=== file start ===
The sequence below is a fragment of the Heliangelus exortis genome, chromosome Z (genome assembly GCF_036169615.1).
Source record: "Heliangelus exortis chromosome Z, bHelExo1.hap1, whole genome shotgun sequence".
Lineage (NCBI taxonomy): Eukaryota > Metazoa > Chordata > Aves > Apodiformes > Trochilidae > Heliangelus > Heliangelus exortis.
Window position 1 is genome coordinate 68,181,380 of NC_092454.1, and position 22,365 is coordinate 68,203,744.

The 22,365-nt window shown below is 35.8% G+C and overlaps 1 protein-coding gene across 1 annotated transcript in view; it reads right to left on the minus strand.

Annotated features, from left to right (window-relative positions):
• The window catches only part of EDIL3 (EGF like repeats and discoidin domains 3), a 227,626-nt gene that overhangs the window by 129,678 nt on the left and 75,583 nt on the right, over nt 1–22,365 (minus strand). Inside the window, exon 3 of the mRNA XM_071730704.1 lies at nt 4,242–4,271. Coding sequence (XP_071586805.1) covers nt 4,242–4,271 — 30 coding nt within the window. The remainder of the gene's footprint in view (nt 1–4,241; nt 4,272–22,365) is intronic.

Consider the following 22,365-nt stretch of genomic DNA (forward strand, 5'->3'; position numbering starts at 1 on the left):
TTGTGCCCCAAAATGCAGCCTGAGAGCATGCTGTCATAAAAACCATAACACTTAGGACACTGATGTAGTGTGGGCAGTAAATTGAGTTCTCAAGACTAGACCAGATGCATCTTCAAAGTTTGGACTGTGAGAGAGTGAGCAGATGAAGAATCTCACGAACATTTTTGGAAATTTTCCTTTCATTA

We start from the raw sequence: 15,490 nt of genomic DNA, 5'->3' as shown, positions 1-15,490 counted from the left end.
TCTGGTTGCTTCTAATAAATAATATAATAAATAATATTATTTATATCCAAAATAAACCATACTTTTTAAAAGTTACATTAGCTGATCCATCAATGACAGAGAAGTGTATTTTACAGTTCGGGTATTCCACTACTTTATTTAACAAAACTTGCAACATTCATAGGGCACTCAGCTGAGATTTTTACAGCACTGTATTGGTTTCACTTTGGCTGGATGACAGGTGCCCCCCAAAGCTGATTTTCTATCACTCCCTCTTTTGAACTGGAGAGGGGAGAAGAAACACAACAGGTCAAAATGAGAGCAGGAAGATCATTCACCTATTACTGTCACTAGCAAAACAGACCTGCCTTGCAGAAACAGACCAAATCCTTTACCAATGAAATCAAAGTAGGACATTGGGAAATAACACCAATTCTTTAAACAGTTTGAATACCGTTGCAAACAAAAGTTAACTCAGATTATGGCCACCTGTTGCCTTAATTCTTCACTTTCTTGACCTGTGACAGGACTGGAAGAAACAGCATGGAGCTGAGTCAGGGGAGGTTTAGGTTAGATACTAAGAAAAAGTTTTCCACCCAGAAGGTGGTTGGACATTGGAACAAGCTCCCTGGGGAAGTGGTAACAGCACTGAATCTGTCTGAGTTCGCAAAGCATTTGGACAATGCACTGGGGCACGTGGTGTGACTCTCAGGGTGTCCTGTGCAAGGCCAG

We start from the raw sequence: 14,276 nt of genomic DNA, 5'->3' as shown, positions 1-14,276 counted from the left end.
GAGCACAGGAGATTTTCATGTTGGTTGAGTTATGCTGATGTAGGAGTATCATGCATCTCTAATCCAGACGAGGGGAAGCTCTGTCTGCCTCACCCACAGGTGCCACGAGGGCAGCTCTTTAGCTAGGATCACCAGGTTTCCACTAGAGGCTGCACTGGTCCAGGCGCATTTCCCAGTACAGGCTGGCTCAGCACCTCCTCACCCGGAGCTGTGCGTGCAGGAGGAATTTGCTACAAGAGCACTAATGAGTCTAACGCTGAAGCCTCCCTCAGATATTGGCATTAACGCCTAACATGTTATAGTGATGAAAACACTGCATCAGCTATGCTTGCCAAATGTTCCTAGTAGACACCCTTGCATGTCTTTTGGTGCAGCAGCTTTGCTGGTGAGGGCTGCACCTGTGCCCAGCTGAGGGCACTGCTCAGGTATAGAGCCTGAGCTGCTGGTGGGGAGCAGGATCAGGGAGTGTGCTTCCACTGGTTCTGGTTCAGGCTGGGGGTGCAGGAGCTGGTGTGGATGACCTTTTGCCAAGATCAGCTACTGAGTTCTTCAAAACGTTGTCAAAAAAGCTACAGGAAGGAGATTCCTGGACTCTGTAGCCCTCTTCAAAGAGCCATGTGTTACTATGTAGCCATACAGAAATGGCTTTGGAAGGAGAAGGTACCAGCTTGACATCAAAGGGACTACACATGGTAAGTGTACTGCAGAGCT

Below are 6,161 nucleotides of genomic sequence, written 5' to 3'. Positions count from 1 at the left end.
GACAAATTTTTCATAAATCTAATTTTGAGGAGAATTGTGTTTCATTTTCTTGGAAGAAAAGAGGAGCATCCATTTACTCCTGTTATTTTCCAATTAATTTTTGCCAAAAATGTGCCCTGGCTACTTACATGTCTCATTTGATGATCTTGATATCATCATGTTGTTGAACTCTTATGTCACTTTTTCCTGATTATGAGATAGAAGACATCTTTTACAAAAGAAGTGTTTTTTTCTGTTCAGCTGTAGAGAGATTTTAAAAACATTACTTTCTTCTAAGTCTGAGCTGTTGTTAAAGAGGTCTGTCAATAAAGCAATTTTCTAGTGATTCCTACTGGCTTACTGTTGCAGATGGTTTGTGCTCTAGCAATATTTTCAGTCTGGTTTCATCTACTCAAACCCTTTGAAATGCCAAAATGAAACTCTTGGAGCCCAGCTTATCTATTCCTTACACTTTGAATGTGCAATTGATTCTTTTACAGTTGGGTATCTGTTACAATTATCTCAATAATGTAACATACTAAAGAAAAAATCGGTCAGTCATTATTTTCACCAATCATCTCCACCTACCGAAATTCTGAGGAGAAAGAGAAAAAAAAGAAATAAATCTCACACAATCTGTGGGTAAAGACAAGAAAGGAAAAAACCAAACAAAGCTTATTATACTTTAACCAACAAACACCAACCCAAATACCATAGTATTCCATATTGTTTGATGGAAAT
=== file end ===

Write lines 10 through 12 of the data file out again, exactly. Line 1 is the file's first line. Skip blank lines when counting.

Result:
We start from the raw sequence: 15,490 nt of genomic DNA, 5'->3' as shown, positions 1-15,490 counted from the left end.
TCTGGTTGCTTCTAATAAATAATATAATAAATAATATTATTTATATCCAAAATAAACCATACTTTTTAAAAGTTACATTAGCTGATCCATCAATGACAGAGAAGTGTATTTTACAGTTCGGGTATTCCACTACTTTATTTAACAAAACTTGCAACATTCATAGGGCACTCAGCTGAGATTTTTACAGCACTGTATTGGTTTCACTTTGGCTGGATGACAGGTGCCCCCCAAAGCTGATTTTCTATCACTCCCTCTTTTGAACTGGAGAGGGGAGAAGAAACACAACAGGTCAAAATGAGAGCAGGAAGATCATTCACCTATTACTGTCACTAGCAAAACAGACCTGCCTTGCAGAAACAGACCAAATCCTTTACCAATGAAATCAAAGTAGGACATTGGGAAATAACACCAATTCTTTAAACAGTTTGAATACCGTTGCAAACAAAAGTTAACTCAGATTATGGCCACCTGTTGCCTTAATTCTTCACTTTCTTGACCTGTGACAGGACTGGAAGAAACAGCATGGAGCTGAGTCAGGGGAGGTTTAGGTTAGATACTAAGAAAAAGTTTTCCACCCAGAAGGTGGTTGGACATTGGAACAAGCTCCCTGGGGAAGTGGTAACAGCACTGAATCTGTCTGAGTTCGCAAAGCATTTGGACAATGCACTGGGGCACGTGGTGTGACTCTCAGGGTGTCCTGTGCAAGGCCAG

We start from the raw sequence: 14,276 nt of genomic DNA, 5'->3' as shown, positions 1-14,276 counted from the left end.